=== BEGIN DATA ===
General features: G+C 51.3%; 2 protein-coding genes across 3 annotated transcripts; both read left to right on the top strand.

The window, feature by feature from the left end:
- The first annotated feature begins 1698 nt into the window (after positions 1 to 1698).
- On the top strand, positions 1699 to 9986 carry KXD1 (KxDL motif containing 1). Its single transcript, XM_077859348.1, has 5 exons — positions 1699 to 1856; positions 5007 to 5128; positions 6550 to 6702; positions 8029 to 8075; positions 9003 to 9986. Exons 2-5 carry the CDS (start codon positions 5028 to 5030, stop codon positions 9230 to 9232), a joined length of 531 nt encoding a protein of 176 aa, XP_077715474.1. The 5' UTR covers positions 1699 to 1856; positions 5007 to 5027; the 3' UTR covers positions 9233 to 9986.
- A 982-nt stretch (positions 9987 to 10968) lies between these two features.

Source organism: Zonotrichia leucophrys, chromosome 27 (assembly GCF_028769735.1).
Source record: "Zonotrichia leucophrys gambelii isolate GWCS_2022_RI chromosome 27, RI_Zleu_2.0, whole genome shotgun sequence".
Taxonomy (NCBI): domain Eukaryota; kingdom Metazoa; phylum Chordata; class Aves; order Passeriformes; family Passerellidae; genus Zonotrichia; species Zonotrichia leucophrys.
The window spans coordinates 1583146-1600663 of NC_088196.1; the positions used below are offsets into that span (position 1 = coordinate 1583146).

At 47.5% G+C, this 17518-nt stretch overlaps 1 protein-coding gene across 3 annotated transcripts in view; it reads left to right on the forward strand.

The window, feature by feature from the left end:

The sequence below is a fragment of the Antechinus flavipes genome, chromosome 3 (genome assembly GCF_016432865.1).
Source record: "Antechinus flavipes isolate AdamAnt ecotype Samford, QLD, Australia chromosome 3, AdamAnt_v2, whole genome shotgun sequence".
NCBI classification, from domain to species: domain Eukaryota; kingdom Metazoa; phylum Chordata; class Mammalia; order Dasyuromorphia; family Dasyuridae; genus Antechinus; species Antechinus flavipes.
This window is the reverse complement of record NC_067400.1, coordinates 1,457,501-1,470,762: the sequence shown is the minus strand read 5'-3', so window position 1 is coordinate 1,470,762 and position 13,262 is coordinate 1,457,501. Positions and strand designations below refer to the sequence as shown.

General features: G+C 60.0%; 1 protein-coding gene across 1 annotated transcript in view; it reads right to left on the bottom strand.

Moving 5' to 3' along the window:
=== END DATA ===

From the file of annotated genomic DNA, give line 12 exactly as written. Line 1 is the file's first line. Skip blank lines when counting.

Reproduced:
The sequence below is a fragment of the Antechinus flavipes genome, chromosome 3 (genome assembly GCF_016432865.1).